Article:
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This post is updated from this original: Research vs Marketing in Breastfeeding
Lactivists and breastfeeding supporters are often criticised for forcing the issue, or 'guilting' mums in some way. They may even be accused of having some sort of agenda.
It is important to see through this emotional ‘debate’ to the facts beneath it.
So why is breastfeeding 'alternative' behaviour?
Factors affecting the drop off in breastfeeding rates include:
It is not just companies sponsoring research. There are many reputable research institutes independently looking into breastmilk and breastfeeding, with the view to support and encourage mothers. One such institute is the Human Lactation Research Group, headed by Prof Peter Hartmann and based at the University of Western Australia in Perth (for lists of publications click on the staff profiles).
The Human Lactation Research Group has worked out many things, including how to maximise expressing for preterm infants and the discovery of stem cells in breastmilk.
The discovery of stem cells is particularly interesting. Do they provide benefit for babies (immediate and long term)? or are they broken down in digestion? Do they provide benefit to mum? Is it these stem cells that provide the reduced chance of breast cancer?
Aside from this new, and exciting research, there is already much known and backed by solid research:
http://www.sepeap.org/archivos/pdf/10488.pdf (Human Breast Milk: Current Concepts of immunology and infectious diseases)
http://www.guardian.co.uk/society/2011/mar/13/breastfeeding-child-brain-development (IQ study)
http://www.australianscience.com.au/psychology/breastfeeding-and-cognitive-development/ (IQ study)
http://espace.library.uq.edu.au/eserv.php?pid=UQ:8593&dsID=pq-musp-01.pdf (IQ study)
RESISTANCE TO ILLNESS
http://www.ncbi.nlm.nih.gov/pubmed/2105113 (13 weeks of breastfeeding found to protect baby for that time and beyond from gastrointestinal illness)
http://www.ncbi.nlm.nih.gov/pubmed/6469558 (significantly less episodes of illness in breastfed infants)
http://www.nichd.nih.gov/cochrane/shahprak/shahprak.htm, http://www.ncbi.nlm.nih.gov/pubmed/15188980 (breastfeeding shown to have calming effect in neonates undergoing procedures)
http://www.ncbi.nlm.nih.gov/pmc/articles/PMC2771117/?tool=pubmed (higher cortisol levels in breastfeed infants may assist with analgesic effect, and may lead to better resilience in later life to stress)
This list is by no means exhaustive, but rather a taster to the biological purpose of breastfeeding. If breastfeeding is normal - and weaning naturally occurs between 2.5 and 7 years - then not following biologically normal processes can lead to biologically abnormal results. The studies suggest this risk is lower IQ (perhaps more noticeable when IQ is naturally low, if it is naturally high a few IQ points might not be noticed), increased chance of obesity, diabetes, allergy, ear infections…in the child, increased chance of breast cancer in the mum, potential speech delays. (see also this post about breastfeeding past preschool)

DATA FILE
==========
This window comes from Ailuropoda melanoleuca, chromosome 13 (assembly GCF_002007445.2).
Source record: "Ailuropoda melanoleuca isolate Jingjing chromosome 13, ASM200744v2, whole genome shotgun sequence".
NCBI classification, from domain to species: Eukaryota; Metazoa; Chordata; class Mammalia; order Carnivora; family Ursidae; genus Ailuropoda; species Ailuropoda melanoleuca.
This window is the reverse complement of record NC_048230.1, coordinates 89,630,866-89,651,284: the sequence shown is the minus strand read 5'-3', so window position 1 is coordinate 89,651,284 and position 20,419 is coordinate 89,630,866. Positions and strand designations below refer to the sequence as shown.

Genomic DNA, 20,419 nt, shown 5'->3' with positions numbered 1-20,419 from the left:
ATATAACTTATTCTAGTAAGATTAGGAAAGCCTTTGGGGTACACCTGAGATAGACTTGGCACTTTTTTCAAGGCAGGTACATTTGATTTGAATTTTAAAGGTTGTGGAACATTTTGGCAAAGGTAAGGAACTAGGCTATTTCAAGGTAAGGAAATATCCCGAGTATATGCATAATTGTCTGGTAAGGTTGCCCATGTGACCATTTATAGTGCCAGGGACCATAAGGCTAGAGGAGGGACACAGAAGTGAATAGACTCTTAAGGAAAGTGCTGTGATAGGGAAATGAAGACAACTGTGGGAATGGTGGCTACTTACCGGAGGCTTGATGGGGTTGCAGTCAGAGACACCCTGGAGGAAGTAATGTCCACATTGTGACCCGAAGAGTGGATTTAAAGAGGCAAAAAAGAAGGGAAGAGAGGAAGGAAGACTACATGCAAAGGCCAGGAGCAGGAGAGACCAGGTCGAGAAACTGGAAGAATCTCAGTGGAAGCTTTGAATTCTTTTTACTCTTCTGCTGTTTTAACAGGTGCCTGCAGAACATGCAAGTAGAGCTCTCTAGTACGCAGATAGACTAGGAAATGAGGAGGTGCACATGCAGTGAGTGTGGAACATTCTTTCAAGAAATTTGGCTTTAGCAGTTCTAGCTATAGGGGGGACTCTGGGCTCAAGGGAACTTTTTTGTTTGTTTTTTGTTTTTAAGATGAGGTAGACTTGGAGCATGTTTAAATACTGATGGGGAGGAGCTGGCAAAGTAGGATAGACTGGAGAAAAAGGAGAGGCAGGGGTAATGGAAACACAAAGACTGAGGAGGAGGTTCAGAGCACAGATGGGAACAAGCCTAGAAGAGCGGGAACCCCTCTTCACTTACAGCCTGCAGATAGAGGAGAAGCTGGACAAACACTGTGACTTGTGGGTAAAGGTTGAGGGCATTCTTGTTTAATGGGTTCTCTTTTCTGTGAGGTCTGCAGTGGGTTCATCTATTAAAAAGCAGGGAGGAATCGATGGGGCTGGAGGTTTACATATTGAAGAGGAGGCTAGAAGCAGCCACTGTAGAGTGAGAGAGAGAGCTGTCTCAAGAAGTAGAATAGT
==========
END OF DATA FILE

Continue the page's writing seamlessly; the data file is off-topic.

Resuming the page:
The main challenge to breastfeeding is not really lack of information about why breastfeeding matters…it is generally understood that breastfeeding is important. However, the 'Breast is Best' mantra has been warped by marketing (for example see 15 tricks: formula companies) by creating a feeling that formula is normal, and breast is a bonus. The 'Fed is Best' campaign is concerning. This leads to a cultural acceptance, lack of support and encouragement and for some a preference for the 'scientific’ advantages.
This is where the warning comes in:
Just as with birth (and sleep), breastfeeding has shifted from the biological to the technical. This shift means intervention is viewed as necessary, problems as common and often insurmountable. Technology appears to provide solutions to these biological problems…but in reality the technology has led to marketing of problems and solutions that in most cases do not require products, but knowledgeable and empathetic support.
In addition to this cultural shift towards the technical, there is a loss of genuine breastfeeding knowledge and support in the community. In Australia, the Australian Breastfeeding Association (ABA) is the ultimate resource for breastfeeding knowledge and support. Genuine support needs to have a biological understanding of breastfeeding, an empathetic understanding of an individual’s breastfeeding culture and needs and TIME to be with the mother in need. ABA offers all these, and more.
The reality is that because there is so much more to a child’s development than simply the milk, formula can never be considered an equal choice.
The research supports it.
The rest is marketing.